This I Believe

Dana - Plano, Texas
Entered on October 10, 2007
Age Group: 30 - 50
Themes: family, legacy, love

I believe in my Grama’s stitchery. When I was born, she made a needlepoint pillow with my name and date of birth that says, “Friday’s Child is Loving and Giving.” I’m not sure where the saying came from, but it gave me an early sense of my personal identity and has served as a barometer of pride and comfort during transitional or difficult times. I am Loving. I am Giving. No matter what.

As the first baby girl in her family, my Grama’s hands found joy making me frilly dresses and bonnets adorned with ruffles, bows, and lace. When my mother beseeched her to make something I could actually play in, we received a box full of pink frilly jumpsuits. Her love flowed through every stitch and everything she made was finished with a tag or inscription that said, “Handmade by Grandma.” The only doll I truly loved was a cloth doll named Susie made by my Grama. There’s no telling how many times Susie’s yarn hair had to be resewn, or her torn arm restitched after the tough love I administered over the years. Susie has a special place in my home even today, and she continues to bring me back to a place of innocent happiness.

Throughout my life, special moments have been celebrated and memorialized by my Grama’s stitchery. Above the headboard of my canopy bed was a big cross-stitch of my name decorated with playful objects. When I graduated from high school, she stitched around a collage of pictures of my gawky years and entitled it, “Here’s Looking at You Kid.” I was horrified as a teenager, of course, but I cherish it still now.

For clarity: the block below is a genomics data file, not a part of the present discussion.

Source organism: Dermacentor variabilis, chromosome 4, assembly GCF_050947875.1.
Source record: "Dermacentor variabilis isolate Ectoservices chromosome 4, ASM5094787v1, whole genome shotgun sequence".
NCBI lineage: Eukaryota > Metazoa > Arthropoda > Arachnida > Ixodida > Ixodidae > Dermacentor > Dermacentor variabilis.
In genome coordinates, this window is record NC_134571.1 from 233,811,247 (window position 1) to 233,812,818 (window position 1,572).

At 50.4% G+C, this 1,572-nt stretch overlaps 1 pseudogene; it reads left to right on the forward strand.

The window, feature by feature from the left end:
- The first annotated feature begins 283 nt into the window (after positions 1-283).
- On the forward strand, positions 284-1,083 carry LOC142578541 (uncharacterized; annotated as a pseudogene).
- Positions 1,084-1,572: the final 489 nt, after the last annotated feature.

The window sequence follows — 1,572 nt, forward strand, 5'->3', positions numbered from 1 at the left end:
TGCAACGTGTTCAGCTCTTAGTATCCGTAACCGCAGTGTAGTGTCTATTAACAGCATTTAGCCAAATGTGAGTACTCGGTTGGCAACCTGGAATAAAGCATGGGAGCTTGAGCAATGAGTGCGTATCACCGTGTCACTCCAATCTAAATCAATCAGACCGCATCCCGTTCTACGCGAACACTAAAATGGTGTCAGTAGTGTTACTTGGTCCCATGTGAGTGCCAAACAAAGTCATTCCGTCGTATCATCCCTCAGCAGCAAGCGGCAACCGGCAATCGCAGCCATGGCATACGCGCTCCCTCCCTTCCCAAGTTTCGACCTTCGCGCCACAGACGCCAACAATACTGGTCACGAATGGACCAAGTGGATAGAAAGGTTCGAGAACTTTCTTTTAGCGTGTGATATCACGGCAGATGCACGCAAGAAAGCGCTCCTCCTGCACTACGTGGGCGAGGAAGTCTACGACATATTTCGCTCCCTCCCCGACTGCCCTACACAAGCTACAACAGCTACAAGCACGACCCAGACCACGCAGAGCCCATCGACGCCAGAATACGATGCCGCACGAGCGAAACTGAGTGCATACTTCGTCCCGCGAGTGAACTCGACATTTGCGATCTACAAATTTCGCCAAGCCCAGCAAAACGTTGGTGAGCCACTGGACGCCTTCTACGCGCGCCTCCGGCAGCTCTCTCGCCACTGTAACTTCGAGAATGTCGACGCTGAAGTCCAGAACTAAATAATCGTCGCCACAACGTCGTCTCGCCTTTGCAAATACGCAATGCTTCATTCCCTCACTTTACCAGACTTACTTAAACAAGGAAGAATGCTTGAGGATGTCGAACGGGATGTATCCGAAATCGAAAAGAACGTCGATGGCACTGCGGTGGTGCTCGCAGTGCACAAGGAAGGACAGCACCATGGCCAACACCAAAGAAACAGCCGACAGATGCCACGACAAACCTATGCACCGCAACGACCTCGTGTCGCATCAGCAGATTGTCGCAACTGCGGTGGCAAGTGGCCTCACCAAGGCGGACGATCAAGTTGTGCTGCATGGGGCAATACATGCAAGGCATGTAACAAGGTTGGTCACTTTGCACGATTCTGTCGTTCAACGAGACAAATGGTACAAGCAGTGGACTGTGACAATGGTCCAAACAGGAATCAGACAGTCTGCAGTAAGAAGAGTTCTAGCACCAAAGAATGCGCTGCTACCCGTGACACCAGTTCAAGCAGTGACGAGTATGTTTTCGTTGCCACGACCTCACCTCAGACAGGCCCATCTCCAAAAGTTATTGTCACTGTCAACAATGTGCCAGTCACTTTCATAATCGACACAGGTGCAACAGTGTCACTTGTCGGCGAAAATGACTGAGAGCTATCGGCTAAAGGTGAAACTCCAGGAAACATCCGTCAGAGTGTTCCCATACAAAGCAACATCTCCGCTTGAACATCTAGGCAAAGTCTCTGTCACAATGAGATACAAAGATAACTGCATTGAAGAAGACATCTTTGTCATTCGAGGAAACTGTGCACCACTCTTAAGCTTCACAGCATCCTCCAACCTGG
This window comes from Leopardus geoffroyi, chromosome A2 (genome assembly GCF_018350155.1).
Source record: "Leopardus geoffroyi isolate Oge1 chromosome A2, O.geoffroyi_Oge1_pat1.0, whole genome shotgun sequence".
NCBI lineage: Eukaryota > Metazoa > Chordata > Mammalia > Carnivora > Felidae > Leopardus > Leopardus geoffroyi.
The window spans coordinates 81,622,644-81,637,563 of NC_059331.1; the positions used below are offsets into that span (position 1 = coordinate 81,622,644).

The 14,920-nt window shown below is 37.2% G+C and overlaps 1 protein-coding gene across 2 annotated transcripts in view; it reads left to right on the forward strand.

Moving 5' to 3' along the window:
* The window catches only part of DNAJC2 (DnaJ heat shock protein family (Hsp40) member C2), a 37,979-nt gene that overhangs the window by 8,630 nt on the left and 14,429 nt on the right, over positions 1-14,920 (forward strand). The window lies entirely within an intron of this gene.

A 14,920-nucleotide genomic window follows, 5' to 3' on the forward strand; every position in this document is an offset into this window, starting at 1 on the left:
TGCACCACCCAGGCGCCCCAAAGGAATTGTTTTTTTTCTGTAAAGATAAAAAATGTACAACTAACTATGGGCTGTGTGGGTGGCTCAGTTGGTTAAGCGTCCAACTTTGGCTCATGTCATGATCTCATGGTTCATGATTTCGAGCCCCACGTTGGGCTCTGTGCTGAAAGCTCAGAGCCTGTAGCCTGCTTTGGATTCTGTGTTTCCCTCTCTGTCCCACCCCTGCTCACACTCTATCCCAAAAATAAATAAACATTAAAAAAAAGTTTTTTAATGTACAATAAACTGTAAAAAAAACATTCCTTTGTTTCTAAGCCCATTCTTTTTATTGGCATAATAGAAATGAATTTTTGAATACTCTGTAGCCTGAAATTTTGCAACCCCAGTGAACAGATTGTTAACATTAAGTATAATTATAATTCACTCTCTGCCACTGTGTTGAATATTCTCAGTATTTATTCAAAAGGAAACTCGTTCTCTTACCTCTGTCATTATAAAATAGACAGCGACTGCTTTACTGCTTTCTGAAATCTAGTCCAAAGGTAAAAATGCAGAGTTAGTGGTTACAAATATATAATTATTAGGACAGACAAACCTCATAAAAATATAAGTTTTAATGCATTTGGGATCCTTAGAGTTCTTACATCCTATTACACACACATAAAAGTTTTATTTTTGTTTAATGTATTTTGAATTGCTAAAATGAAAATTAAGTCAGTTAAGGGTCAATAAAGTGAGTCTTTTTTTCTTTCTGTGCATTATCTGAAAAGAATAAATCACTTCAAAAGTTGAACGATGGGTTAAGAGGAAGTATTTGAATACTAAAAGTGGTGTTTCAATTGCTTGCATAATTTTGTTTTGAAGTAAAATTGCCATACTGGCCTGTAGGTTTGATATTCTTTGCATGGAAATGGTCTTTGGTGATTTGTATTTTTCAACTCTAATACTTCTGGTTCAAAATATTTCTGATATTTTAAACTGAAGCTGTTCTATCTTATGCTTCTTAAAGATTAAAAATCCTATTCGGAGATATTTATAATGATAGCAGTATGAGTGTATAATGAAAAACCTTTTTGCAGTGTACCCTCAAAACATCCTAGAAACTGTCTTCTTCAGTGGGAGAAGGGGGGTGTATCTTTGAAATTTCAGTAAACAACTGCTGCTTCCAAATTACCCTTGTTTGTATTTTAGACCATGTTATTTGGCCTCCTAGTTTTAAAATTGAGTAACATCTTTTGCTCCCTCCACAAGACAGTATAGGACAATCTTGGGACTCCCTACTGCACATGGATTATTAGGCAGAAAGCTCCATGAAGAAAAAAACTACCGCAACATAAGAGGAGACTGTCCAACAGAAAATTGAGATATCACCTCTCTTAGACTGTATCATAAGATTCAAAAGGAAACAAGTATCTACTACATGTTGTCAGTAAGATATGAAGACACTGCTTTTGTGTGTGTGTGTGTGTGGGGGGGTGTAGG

Whenever I moved into a new dorm, apartment or home, I received shortly thereafter a housewarming stitch to ensure that all who entered knew that they were loved and blessed. My Grama spent countless hours making my wedding sampler and a quilt that joined muslin squares decorated by my family and friends. The quilt was a first for her and like everything else, she taught herself how to do it beautifully.

My Grama’s love flows to everyone around her through her stitchery. She’s made Christmas stockings for every member of our family, her friends and ours, and even friends of friends whom she’s heard may be in need. Every year, no matter where I am, I receive a unique handmade ornament stitched with my name and the year, which would serve as my marker at Grama’s dinner table if I were there for Christmas Eve. She’s lovingly encircled locks of baby hair and stitched blessings upon the birth of my godchildren and countless others. She custom-made a window seat cushion and matching valance for my new house, which fit perfectly when they arrived even though she lives a thousand miles away. She’s made quilts out of my sister’s sorority shirts and of tiny, handmade squares memorializing special events in our family. Among her most astonishing masterpieces are counted cross-stitches converted from photographs of her four grandchildren, each of which include several hundred different colors of thread. The finished products are nothing short of amazing.

I believe in my Grama’s stitchery because it celebrates the good in all of us. Her stitches warm our hearts, welcome our guests, festoon us in soft hues of personalized fabric, remind us of who we are and most importantly, that we are loved. My Grama’s stitchery proves that the best gift is indeed handmade and it embodies the miracle of God-given talent. During family reunions with the maternal side of my family, we sing a prayer at the end of each day before bed: Bind us together Lord, Bind us together, With cords that cannot be broken; Bind us together Lord, Bind us together, Bind us together with Love.

That’s exactly what my Grama’s stitchery does.